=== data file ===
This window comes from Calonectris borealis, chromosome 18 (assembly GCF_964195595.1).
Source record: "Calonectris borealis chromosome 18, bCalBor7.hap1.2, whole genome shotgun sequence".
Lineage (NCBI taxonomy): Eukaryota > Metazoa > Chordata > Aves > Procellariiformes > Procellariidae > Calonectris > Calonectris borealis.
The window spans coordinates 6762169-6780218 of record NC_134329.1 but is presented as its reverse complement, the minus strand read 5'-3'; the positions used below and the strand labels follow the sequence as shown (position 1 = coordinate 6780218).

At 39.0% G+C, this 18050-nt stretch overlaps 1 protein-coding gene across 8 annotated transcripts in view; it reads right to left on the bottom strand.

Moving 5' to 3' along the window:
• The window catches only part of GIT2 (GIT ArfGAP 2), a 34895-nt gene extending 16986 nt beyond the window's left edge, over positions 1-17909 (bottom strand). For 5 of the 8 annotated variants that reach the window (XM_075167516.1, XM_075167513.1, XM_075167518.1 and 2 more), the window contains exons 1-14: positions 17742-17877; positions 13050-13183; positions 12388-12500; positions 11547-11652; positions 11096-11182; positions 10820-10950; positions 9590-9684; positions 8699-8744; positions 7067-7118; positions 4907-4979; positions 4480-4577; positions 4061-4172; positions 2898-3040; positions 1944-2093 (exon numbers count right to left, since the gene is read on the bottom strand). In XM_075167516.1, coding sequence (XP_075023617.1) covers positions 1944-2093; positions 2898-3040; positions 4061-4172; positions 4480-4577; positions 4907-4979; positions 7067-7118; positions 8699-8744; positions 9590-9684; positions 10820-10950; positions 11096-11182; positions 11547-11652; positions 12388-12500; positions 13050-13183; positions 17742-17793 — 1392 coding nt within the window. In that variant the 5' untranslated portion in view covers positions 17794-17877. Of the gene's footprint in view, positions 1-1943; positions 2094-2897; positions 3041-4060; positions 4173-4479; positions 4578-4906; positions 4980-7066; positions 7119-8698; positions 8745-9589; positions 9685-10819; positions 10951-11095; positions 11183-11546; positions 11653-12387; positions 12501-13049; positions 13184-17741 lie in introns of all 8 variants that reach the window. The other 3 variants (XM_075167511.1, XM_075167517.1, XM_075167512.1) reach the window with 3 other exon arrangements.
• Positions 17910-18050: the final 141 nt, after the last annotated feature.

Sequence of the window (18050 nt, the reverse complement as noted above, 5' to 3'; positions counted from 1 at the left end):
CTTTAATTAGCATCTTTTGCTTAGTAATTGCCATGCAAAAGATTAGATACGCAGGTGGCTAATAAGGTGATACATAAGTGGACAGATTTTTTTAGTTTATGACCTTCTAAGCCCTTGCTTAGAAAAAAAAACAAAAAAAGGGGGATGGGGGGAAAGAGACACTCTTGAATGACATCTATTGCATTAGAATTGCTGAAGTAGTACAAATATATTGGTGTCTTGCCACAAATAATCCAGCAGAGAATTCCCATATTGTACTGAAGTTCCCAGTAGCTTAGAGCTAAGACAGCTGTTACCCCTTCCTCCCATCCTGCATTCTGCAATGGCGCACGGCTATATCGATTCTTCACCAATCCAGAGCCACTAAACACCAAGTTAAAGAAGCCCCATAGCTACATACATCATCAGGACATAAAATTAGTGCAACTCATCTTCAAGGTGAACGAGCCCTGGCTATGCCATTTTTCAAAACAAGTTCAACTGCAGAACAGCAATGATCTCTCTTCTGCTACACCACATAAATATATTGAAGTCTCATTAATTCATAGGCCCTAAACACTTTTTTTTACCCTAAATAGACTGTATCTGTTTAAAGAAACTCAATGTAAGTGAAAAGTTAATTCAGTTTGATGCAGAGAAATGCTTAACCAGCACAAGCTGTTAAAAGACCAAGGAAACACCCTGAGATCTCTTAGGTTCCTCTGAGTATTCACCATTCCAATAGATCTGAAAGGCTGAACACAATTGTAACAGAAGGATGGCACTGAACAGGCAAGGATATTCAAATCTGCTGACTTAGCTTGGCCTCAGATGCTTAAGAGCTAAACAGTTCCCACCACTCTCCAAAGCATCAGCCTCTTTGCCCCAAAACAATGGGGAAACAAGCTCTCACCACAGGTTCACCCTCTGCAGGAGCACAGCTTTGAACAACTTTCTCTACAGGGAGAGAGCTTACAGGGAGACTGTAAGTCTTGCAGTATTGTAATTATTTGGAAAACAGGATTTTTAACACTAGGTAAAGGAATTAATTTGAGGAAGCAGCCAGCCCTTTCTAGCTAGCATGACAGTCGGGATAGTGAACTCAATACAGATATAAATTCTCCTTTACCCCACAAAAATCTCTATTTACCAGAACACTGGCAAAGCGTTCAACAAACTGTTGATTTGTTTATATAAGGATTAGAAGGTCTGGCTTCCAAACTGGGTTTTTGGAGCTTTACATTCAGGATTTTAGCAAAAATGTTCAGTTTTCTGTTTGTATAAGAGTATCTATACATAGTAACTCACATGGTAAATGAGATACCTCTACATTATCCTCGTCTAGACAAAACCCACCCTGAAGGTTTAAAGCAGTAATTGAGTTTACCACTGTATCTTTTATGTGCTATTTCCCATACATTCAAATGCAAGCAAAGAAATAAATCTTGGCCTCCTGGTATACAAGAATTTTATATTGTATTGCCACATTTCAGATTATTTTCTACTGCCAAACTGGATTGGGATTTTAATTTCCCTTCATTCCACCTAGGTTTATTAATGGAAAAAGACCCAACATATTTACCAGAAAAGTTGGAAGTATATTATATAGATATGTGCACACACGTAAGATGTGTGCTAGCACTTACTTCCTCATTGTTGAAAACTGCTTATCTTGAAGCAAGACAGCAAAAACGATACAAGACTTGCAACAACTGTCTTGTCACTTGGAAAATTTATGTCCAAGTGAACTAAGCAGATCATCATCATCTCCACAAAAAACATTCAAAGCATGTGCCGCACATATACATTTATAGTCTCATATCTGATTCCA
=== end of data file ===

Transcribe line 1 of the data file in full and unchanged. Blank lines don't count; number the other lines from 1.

This window comes from Calonectris borealis, chromosome 18 (assembly GCF_964195595.1).